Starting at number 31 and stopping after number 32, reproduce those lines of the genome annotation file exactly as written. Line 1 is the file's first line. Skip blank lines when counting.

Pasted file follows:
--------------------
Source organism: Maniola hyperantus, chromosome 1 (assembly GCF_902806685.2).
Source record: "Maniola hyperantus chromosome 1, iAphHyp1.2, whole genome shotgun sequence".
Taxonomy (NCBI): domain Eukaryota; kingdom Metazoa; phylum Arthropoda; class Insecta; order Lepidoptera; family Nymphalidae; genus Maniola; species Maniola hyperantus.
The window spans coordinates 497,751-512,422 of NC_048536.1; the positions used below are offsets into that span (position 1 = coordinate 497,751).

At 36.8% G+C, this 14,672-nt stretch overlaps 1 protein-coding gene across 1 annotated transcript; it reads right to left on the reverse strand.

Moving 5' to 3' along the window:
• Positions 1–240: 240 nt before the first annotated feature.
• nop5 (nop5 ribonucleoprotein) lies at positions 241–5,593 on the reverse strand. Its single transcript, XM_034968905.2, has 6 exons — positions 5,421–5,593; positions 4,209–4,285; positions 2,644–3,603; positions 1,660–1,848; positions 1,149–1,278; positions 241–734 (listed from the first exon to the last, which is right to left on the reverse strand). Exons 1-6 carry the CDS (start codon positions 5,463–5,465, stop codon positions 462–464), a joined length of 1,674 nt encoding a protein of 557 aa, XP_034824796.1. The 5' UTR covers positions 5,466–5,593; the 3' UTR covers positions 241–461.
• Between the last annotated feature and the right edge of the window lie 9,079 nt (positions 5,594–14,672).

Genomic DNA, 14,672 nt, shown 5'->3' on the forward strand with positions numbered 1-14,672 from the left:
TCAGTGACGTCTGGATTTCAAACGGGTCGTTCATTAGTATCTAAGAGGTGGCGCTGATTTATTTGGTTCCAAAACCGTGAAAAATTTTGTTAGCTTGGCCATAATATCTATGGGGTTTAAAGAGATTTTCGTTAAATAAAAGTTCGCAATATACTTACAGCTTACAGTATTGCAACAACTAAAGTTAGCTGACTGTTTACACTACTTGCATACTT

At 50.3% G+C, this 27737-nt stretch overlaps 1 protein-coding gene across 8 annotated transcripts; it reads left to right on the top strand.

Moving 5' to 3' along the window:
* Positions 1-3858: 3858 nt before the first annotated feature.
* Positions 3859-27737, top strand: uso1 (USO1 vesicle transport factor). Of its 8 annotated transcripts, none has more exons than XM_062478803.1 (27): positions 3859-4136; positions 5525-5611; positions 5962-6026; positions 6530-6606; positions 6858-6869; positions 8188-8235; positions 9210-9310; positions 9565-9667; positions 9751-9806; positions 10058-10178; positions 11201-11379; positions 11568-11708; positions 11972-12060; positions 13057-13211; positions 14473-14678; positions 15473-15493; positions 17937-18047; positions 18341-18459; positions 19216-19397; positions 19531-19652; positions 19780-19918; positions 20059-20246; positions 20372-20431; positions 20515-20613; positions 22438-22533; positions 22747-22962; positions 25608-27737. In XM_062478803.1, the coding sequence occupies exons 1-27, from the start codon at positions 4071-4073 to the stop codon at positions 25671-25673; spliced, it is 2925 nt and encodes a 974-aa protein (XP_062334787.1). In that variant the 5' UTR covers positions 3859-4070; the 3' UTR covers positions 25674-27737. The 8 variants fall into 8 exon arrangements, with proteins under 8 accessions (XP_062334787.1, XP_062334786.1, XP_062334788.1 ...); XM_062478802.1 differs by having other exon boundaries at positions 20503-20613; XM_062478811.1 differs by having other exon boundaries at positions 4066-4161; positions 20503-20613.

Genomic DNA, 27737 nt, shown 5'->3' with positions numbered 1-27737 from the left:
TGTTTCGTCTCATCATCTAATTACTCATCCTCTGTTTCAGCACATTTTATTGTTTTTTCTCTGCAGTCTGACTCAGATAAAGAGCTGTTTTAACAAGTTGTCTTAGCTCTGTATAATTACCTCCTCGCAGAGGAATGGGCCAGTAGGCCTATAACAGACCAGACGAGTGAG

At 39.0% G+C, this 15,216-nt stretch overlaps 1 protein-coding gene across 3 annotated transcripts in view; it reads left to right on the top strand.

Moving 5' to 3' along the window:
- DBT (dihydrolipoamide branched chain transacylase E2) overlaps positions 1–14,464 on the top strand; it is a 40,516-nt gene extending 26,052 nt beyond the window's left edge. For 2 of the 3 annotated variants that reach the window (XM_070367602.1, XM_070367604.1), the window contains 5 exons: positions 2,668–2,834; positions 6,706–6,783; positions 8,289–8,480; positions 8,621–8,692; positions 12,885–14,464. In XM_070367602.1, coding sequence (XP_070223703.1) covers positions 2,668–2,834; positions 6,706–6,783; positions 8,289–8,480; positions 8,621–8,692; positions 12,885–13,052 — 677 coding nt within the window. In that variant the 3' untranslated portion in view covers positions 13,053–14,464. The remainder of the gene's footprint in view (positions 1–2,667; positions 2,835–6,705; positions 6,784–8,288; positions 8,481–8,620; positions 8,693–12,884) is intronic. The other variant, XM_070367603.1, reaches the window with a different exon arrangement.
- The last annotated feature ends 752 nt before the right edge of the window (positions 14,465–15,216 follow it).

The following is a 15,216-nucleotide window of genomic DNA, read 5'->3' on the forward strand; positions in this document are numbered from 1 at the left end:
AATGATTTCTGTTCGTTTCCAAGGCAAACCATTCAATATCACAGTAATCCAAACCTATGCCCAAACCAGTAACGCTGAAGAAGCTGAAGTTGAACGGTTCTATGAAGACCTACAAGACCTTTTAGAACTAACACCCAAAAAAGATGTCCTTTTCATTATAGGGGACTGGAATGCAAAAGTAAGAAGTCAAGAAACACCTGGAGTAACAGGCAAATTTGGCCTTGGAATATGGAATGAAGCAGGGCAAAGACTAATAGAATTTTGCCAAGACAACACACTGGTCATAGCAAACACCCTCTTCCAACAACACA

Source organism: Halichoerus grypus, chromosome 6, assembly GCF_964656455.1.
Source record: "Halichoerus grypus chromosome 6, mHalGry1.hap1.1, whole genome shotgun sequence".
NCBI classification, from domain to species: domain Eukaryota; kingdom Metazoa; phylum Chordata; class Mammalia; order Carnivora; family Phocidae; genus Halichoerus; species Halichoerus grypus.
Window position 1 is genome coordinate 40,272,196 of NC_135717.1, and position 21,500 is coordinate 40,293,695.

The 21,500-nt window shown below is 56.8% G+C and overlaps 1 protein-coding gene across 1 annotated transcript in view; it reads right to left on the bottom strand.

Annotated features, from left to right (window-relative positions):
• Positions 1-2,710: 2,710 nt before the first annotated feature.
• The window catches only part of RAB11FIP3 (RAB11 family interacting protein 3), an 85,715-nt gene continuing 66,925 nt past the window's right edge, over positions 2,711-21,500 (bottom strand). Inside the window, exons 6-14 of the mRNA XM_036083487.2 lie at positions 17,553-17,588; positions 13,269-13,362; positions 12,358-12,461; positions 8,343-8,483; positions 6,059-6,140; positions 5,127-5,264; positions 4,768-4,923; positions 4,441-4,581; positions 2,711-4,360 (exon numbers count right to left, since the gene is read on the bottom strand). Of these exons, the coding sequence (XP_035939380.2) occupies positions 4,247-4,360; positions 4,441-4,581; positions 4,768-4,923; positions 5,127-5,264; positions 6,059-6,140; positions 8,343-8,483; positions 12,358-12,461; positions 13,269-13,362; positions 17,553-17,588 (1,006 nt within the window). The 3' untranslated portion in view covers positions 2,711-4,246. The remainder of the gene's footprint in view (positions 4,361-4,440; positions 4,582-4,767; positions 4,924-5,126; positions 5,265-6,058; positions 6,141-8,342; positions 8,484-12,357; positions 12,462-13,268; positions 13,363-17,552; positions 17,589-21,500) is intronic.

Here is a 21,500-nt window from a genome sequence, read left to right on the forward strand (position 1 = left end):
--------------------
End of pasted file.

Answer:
• The window catches only part of RAB11FIP3 (RAB11 family interacting protein 3), an 85,715-nt gene continuing 66,925 nt past the window's right edge, over positions 2,711-21,500 (bottom strand). Inside the window, exons 6-14 of the mRNA XM_036083487.2 lie at positions 17,553-17,588; positions 13,269-13,362; positions 12,358-12,461; positions 8,343-8,483; positions 6,059-6,140; positions 5,127-5,264; positions 4,768-4,923; positions 4,441-4,581; positions 2,711-4,360 (exon numbers count right to left, since the gene is read on the bottom strand). Of these exons, the coding sequence (XP_035939380.2) occupies positions 4,247-4,360; positions 4,441-4,581; positions 4,768-4,923; positions 5,127-5,264; positions 6,059-6,140; positions 8,343-8,483; positions 12,358-12,461; positions 13,269-13,362; positions 17,553-17,588 (1,006 nt within the window). The 3' untranslated portion in view covers positions 2,711-4,246. The remainder of the gene's footprint in view (positions 4,361-4,440; positions 4,582-4,767; positions 4,924-5,126; positions 5,265-6,058; positions 6,141-8,342; positions 8,484-12,357; positions 12,462-13,268; positions 13,363-17,552; positions 17,589-21,500) is intronic.

Here is a 21,500-nt window from a genome sequence, read left to right on the forward strand (position 1 = left end):